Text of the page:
The night of April 16, 2015, I made my second attempt at a drift method Herschel Sprint. I made a few changes from my March 2015 attempt.
I used a 20-inch f/5.25 telescope, so I should have every chance to see all the objects on the list. I used a zoom eyepiece which when set at 18mm yielded 148× and 0.3° true field of view (TFOV). I used HIP48413 (RA 9h 52m 59s, Dec 0° 00′ 13.6″) as my calibration star, as before. The time of its meridian transit, according to Stellarium, was 9:20:30 p.m. PDT. But, rather than using a clock and a list to follow each object’s right ascension, I pressed the “record” button on my digital recorder the moment the calibration star was at meridian and centered in the eyepiece. I hoped this would allow me to simply record my observations without removing my eye from the eyepiece; so long as I said “centered” when the object being described was centered in the eyepiece, the recording would give me a fairly accurate elapsed time which I could later compare to the object list and charts to confirm what I saw. Using my inclinometer to find the upper and lower limits of the sweep’s declination band, I used C-clamps to attach wood blocks to the altitude bearing on my telescope to restrict altitude movement within the band. I was thus freed from worrying about navigation and could concentrate on observing and describing, as Herschel could. All I had to do was gently, so as not to disturb the telescope’s collimation, bob the telescope up and down in an even tempo to cover all of the sky within the band.
I once again observed from the Fremont Peak Observatory Association’s site at Fremont Peak State Park (elevation 2700’), California. The temperature dropped into the 40s after dark and it was windy. Seeing was 5/7 and transparency 4/5; SQML was 20.60.
It’s very difficult for me to untangle my observations and report my results. I spent a good part of this weekend transcribing my recording and noting the elapsed time of each of my comments. When I review these times versus what the elapsed time of the Sprint objects would be from my calibration star, I have very few matches. NGC 3274 is a certain match: according to the Sprint list it would appear at 00:39:18 elapsed time. My comment at 00:39:14 on the recording is “close to center, there's a triangle of stars, between two at the base there’s cloudiness, a galaxy, E-W elongation” which closely matches what I find on the NGC/IC Project photograph and description. But few of the others have an obvious corresponding match.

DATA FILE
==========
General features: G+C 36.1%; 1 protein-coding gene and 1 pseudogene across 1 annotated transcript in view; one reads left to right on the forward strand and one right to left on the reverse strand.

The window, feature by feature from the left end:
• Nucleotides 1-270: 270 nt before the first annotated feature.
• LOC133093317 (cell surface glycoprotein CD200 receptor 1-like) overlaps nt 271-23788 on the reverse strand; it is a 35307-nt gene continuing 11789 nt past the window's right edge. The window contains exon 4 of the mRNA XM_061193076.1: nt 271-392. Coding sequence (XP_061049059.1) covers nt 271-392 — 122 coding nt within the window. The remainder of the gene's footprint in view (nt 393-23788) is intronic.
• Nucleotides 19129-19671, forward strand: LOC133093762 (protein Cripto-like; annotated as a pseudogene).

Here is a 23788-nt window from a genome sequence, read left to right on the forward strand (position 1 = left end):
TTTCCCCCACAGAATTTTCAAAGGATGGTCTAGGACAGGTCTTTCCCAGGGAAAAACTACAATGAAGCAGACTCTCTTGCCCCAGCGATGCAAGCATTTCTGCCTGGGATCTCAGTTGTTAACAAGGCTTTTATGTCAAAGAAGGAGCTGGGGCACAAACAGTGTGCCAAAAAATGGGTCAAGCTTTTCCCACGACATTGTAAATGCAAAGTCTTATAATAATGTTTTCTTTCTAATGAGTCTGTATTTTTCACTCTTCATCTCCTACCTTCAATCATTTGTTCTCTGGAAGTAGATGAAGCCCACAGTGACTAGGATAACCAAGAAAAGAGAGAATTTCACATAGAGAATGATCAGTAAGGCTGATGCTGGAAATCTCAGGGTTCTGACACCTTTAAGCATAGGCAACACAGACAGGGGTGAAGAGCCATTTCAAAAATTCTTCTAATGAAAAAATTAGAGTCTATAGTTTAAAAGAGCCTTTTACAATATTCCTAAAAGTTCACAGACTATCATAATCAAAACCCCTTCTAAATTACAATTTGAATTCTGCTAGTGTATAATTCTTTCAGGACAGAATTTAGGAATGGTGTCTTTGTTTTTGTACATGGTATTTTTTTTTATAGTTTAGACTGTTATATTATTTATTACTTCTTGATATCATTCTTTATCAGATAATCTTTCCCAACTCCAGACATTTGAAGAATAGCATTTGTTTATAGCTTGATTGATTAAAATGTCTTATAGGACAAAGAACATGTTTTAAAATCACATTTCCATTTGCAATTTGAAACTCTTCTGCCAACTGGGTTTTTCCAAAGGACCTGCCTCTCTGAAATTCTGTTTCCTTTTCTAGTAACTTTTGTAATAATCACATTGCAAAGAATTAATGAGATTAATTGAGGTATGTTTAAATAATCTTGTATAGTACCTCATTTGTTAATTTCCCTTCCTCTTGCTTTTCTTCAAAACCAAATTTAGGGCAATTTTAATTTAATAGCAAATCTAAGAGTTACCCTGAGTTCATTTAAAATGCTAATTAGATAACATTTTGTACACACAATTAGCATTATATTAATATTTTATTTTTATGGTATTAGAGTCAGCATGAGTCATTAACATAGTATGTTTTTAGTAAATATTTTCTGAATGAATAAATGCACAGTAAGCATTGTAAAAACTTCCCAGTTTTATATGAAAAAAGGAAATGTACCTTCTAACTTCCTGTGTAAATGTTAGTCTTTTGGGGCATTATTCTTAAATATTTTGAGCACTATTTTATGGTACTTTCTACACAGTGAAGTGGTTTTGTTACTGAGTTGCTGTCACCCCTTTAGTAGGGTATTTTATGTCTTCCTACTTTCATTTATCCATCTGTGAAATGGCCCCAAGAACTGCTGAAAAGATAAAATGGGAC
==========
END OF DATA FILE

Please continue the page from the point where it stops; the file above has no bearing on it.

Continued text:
One reason was the unevenness of my altitude movement tempo. Before starting I timed my calibration star’s transit across the eyepiece from east to west; it took 74 seconds. To cover the band completely I tried to move the telescope up in the band in 20 seconds, then down in 20 seconds, and so on. This should cover the band in altitude in thirds of eyepiece FOV. But the sky moves quickly through the eyepiece at that pace, leaving very little time to perceive and describe what one sees. Very often I could not keep that pace, or I might linger on an object just to make an observation of it, spoiling my timing and making me miss small swaths of sky, which incrementally added up to a lot of missed sky. Often I would see a galaxy just at the western edge of the FOV, having nearly missed it, and have just a few seconds to describe it.
The swiftness of an object’s passage through the FOV is evidenced in the poor quality of my descriptions, which for the most part are brief and just describe the overall impression, and are not helpful to confirm the object from a photograph or another’s description later. As a result, most of my observations are unidentified.
Since my first attempt in March, I read Discoverers of the Universe by Michael A. Hoskin. In it I learned that William’s brother Alexander had fitted the telescope with a mechanism which would ring a bell when the telescope was at the top and bottom limits of a sweep’s declination band, to give William’s assistant, pulling on the ropes, cues when to raise or lower the telescope. I wondered whether William had the assistant use a metronome to help maintain an even tempo — William was a musician, after all. However, metronomes did not come into use until the early 19th century. In any case, a musician’s timing helps. In order to keep a smooth, even movement, I needed to grasp my UTA in both arms, in a hug, and move the telescope with my body, adjusting my head to keep my eye positioned — this became physically tiring as the night progressed.